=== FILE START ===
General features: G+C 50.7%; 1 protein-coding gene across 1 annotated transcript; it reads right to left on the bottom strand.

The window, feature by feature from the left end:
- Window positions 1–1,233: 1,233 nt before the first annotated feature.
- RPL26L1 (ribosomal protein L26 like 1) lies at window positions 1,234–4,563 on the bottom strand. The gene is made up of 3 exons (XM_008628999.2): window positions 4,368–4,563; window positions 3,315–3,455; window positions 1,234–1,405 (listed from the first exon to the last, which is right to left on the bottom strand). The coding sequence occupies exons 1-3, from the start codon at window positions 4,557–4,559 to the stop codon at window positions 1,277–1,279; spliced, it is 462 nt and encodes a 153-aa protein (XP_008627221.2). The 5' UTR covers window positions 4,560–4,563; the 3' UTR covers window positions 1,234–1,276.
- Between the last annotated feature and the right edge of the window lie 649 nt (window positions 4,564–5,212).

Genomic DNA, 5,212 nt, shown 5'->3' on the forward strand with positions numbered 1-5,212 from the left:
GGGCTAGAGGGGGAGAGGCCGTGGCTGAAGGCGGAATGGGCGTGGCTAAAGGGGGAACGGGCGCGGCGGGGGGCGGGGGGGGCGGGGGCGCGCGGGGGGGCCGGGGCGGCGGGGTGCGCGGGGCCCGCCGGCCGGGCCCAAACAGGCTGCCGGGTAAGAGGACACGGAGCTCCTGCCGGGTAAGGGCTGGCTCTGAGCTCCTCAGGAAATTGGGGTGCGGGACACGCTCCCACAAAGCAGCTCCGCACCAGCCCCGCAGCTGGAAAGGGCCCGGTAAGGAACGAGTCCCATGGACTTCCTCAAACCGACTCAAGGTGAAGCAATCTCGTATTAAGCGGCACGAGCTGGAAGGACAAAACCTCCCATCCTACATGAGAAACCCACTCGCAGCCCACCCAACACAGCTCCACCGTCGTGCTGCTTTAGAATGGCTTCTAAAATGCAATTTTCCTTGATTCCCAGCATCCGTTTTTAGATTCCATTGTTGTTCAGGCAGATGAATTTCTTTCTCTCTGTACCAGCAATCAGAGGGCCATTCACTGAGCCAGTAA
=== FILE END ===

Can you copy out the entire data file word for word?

General features: G+C 50.7%; 1 protein-coding gene across 1 annotated transcript; it reads right to left on the bottom strand.

The window, feature by feature from the left end:
- Window positions 1–1,233: 1,233 nt before the first annotated feature.
- RPL26L1 (ribosomal protein L26 like 1) lies at window positions 1,234–4,563 on the bottom strand. The gene is made up of 3 exons (XM_008628999.2): window positions 4,368–4,563; window positions 3,315–3,455; window positions 1,234–1,405 (listed from the first exon to the last, which is right to left on the bottom strand). The coding sequence occupies exons 1-3, from the start codon at window positions 4,557–4,559 to the stop codon at window positions 1,277–1,279; spliced, it is 462 nt and encodes a 153-aa protein (XP_008627221.2). The 5' UTR covers window positions 4,560–4,563; the 3' UTR covers window positions 1,234–1,276.
- Between the last annotated feature and the right edge of the window lie 649 nt (window positions 4,564–5,212).

Genomic DNA, 5,212 nt, shown 5'->3' on the forward strand with positions numbered 1-5,212 from the left:
GGGCTAGAGGGGGAGAGGCCGTGGCTGAAGGCGGAATGGGCGTGGCTAAAGGGGGAACGGGCGCGGCGGGGGGCGGGGGGGGCGGGGGCGCGCGGGGGGGCCGGGGCGGCGGGGTGCGCGGGGCCCGCCGGCCGGGCCCAAACAGGCTGCCGGGTAAGAGGACACGGAGCTCCTGCCGGGTAAGGGCTGGCTCTGAGCTCCTCAGGAAATTGGGGTGCGGGACACGCTCCCACAAAGCAGCTCCGCACCAGCCCCGCAGCTGGAAAGGGCCCGGTAAGGAACGAGTCCCATGGACTTCCTCAAACCGACTCAAGGTGAAGCAATCTCGTATTAAGCGGCACGAGCTGGAAGGACAAAACCTCCCATCCTACATGAGAAACCCACTCGCAGCCCACCCAACACAGCTCCACCGTCGTGCTGCTTTAGAATGGCTTCTAAAATGCAATTTTCCTTGATTCCCAGCATCCGTTTTTAGATTCCATTGTTGTTCAGGCAGATGAATTTCTTTCTCTCTGTACCAGCAATCAGAGGGCCATTCACTGAGCCAGTAA